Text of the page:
VAUGHN: Citizens get high-tech shot at drawing maps

Keywords Forefront / Opinion

Julia VaughnIn these pages late last year, I complained about City-County Council Republicans’ lame-duck redistricting power grab and appealed to Mayor Ballard to play nice with Council Democrats on the issue, since poisoning the well with redistricting is likely to create ill will that threatens their working relationship.

Unfortunately, that request was ignored and since then the dispute surrounding Marion County redistricting has continued to fester, with the mayor’s veto of the Democrat’s attempt to fund their version of redistricting the latest salvo.

You don’t need to be clairvoyant to predict where this feud is headed. It’s likely the Indiana Supreme Court will once again be the final arbiter on new maps, and that’s a shame.

It’s unfortunate not because the court didn’t do well by Marion County voters with the maps they drew in 2003; those districts were compact and fair and have drawn few complaints. But if the court has to intervene, it will mean the two major political parties have put their squabble ahead of the needs of voters, and while that won’t be surprising, it will be disappointing.

Given that redistricting presents our community with a once-in-a-decade opportunity to engage citizens in a grass-roots discussion about how the county should be divided for political purposes, it’s imperative that discussion take place, no matter how much partisan fighting breaks out. This dialogue between citizens and our local representatives is useful for redistricting, but it also has value for reasons including building a core group of citizens who feel a connection to local government and will get involved in civic life, something desperately needed.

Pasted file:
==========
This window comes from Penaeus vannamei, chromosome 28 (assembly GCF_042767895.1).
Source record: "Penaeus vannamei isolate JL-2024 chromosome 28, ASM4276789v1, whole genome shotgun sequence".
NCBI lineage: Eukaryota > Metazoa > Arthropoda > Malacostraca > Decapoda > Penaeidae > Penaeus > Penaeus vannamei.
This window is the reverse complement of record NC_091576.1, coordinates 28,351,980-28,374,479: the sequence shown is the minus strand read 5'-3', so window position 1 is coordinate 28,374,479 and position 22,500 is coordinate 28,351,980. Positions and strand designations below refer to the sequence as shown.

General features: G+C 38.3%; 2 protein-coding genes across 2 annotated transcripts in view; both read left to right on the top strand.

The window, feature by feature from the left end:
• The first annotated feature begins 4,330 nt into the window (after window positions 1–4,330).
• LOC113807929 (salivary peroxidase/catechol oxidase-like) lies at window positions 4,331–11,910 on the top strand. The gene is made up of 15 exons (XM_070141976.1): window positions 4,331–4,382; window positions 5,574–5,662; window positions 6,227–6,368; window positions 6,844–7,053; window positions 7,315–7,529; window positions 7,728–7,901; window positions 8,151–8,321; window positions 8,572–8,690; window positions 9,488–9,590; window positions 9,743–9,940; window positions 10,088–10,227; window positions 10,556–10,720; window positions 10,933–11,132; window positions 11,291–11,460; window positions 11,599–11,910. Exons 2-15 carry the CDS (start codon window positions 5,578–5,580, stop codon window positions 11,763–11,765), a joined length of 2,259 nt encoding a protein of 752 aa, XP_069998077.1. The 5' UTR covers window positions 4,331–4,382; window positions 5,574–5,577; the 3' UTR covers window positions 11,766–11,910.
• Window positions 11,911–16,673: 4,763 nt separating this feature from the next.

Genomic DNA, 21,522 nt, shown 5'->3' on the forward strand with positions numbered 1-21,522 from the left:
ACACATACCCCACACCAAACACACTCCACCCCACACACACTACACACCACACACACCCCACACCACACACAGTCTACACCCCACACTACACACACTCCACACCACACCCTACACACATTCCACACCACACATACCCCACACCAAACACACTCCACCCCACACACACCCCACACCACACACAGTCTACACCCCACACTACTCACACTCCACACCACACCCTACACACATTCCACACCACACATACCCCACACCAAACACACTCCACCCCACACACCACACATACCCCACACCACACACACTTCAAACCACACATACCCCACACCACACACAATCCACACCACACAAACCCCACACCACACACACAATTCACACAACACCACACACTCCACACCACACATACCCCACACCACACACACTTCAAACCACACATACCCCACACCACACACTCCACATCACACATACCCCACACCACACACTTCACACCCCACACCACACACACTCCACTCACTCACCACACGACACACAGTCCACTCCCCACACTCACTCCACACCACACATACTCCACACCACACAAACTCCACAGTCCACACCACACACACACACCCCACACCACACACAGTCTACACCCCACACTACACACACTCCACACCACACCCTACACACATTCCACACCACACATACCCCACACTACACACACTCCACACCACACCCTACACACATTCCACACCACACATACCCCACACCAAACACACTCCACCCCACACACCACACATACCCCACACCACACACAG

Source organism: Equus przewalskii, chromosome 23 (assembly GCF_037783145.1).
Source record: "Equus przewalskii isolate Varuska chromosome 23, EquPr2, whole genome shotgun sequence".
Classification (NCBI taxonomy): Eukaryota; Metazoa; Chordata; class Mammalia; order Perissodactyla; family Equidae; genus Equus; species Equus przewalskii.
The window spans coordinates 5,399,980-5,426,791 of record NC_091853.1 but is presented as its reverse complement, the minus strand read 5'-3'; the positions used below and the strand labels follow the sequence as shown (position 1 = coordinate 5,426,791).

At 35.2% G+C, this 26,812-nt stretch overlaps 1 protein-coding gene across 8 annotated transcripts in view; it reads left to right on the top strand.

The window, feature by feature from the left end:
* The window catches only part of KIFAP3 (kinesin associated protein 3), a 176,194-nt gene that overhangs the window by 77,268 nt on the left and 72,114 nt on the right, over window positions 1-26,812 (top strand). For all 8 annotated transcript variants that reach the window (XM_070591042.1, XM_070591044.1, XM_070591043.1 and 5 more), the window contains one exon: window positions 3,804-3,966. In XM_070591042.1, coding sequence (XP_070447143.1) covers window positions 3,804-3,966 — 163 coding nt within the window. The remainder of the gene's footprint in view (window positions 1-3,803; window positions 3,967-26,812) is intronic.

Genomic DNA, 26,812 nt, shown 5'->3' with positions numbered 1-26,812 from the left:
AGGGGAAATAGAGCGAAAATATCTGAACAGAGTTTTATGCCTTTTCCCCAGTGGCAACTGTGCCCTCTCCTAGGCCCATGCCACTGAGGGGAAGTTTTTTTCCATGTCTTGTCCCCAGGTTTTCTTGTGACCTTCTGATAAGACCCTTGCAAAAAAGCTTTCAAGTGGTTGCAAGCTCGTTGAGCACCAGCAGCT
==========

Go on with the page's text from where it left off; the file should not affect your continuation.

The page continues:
While my organization has no ability to force Republicans and Democrats to cooperate on redistricting, we are able to provide the public with a valuable tool for providing meaningful input in the process. We have teamed up with the Midwest Democracy Network, a Chicago-based alliance of citizen advocacy groups in six Midwestern states, to create, a website loaded with user-friendly mapping software that allows anyone with the interest and Internet access to draw new council district maps.

The mapping software provides all the tools—including 2010 census data, demographic and political data, and the new precincts updated in 2011—needed to draw legal maps. To encourage public use, we’re offering training and technical assistance in a variety of ways: in public and one-on-one trainings and via telephone and e-mail.

We’re reaching out to a variety of organizations, from neighborhood associations to groups representing minority voters and encouraging them to work directly with our trainer to draw maps with the goal of maximizing their community’s political clout.

We are making this effort because the way the lines are drawn can keep a community together or split it apart, leaving voters in the district without a representative who feels responsible for their concerns. The way the lines are drawn can have a huge impact on who wins an election. And ultimately, the way the lines are drawn can determine which party is in control of the process and which laws get passed. Given the stakes, it’s no wonder the politicians have gone to war.

Council Democrats have outlined a six-month process for redistricting, which gives adequate time to seek public input both before and after maps are drafted. Public meetings should be held at the front end of the process to define and identify communities of interest throughout the county—areas such as neighborhoods, school districts and concentrations of minority voters.

Plotting these areas on a map before the redistricting process begins is the best way to ensure that communities of interest are not harmed and that citizens can recognize how they will be affected by the new maps.

Common Cause/Indiana believes the best way to ensure that new council districts are fairly drawn is to have a transparent process that embraces and enhances public input. Our website provides just that.•


Vaughn is policy director for Common Cause/Indiana, a nonpartisan citizens lobbying organization that works for open, honest and accountable government. Send comments on this column to

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